Threats from patients and their effects on medical decision making: a cross-sectional, randomised trial

Lancet. 2001 Apr 21;357(9264):1258-61. doi: 10.1016/S0140-6736(00)04407-X.


Background: Negative experiences are not uncommon among doctors in Norway. Our aim was to find out about the various types of negative reactions (eg, complaints, negative exposure to the media, financial claims, and notification to the police) received by physicians from patients or relatives in response to treatment, to identify their cause, and to study their effects on subsequent clinical decisions.

Methods: We posted questionnaires about negative reactions of patients to a random sample (n=1260) of Norwegian doctors. Each doctor was additionally sent five written case simulations and asked to choose one of several proposed clinical strategies. Half (630) the physicians received cases containing threats from the patient or their relatives.

Findings: 988 (78%) physicians returned the questionnaire, 463 (47%) of whom reported negative experiences. Such experiences were reported more frequently by men (357 [51%]) and family physicians (157 [58%]) than by other participants. Negative experiences did not affect choice of strategy for case simulations. For the first case, chest pain, 217 (44%) physicians presented with a threat chose a defensive strategy compared with 145 (30%) of those who were not (difference 14%; 95% CI 8-20). For the second case, a headache case, the corresponding numbers were 278 (57%) and 118 (25%) (32%; 26-38). Physician age, sex, specialty, or experience of negative reactions of patients did not alter the effect of threats received during our study.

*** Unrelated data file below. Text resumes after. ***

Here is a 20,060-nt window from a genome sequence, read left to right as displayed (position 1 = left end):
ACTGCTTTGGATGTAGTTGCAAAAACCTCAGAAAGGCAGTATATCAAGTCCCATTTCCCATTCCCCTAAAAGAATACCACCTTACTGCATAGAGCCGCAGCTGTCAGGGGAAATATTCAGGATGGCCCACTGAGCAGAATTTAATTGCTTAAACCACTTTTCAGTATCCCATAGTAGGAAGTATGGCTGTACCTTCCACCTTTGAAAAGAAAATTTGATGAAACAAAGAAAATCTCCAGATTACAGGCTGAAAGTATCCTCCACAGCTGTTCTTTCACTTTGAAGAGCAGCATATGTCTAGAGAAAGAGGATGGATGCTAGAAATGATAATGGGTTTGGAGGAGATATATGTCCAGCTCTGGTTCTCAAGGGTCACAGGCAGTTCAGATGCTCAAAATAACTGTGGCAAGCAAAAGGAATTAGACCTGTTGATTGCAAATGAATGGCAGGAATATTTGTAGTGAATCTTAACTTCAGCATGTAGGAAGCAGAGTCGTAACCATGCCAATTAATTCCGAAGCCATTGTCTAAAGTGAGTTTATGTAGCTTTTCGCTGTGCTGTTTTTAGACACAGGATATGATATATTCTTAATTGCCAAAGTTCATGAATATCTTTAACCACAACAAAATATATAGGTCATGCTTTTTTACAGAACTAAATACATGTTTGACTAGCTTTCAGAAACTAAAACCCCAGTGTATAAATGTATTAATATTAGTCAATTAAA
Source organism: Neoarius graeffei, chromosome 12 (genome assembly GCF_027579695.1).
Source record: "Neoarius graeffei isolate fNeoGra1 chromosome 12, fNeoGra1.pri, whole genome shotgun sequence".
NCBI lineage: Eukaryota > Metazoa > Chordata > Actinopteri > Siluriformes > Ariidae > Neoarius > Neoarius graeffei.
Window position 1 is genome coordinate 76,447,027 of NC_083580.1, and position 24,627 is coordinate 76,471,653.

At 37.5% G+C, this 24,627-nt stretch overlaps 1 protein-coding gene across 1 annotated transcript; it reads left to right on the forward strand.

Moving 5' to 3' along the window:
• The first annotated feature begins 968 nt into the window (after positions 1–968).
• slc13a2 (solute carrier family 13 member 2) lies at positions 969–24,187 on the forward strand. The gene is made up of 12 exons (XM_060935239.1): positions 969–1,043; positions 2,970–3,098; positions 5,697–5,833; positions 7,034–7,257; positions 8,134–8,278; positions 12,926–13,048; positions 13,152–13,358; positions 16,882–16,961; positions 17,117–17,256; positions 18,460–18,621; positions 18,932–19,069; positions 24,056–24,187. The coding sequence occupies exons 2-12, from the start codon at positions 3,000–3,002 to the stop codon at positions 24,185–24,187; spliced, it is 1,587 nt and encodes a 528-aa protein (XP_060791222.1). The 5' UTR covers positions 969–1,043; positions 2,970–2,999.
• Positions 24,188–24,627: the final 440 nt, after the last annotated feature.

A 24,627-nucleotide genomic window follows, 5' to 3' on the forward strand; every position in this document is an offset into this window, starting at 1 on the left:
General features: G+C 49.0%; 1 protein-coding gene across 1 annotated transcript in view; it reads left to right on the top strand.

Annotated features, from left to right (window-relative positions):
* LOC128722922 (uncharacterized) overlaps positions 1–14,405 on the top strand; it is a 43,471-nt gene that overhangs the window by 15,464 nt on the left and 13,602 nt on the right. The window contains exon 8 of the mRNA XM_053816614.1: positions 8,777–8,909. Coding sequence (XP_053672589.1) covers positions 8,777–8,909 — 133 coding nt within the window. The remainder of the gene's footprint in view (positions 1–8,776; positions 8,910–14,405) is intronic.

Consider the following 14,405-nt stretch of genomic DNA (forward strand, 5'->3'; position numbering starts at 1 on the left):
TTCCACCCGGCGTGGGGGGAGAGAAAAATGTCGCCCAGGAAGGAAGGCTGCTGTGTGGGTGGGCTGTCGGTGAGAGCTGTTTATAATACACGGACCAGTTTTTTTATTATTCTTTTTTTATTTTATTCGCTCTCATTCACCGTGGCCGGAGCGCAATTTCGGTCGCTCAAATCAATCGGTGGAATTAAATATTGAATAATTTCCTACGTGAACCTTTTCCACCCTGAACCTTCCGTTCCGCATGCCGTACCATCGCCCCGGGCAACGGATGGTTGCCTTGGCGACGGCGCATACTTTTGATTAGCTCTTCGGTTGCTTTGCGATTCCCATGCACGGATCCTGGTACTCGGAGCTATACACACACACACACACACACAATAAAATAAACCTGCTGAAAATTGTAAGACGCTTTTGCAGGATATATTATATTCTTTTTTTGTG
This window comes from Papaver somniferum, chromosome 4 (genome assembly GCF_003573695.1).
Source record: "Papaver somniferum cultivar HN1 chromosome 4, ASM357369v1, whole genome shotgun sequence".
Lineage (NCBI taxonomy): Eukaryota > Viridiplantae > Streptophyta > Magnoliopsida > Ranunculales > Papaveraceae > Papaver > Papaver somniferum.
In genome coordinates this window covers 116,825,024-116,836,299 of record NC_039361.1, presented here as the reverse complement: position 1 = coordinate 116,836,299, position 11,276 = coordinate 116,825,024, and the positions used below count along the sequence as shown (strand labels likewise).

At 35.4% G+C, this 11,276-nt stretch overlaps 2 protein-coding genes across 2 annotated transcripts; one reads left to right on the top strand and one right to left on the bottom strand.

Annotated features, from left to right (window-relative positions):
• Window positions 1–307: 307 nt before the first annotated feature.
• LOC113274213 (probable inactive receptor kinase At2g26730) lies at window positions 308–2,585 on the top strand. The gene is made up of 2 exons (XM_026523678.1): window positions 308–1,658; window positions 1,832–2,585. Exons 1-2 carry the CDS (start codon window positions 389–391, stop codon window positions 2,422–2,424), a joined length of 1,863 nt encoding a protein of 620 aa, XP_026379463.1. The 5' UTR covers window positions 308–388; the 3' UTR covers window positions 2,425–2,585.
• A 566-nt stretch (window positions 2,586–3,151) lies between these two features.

Interpretation: Negative experiences do not affect subsequent decision making. However, doctors do comply with wishes from patients or relatives when presented with direct threats.

Publication types

  • Clinical Trial
  • Randomized Controlled Trial
  • Research Support, Non-U.S. Gov't

MeSH terms

  • Adult
  • Aged
  • Cross-Sectional Studies
  • Decision Making*
  • Female
  • Humans
  • Logistic Models
  • Male
  • Medicine
  • Middle Aged
  • Negativism
  • Norway
  • Physician-Patient Relations*
  • Specialization
  • Surveys and Questionnaires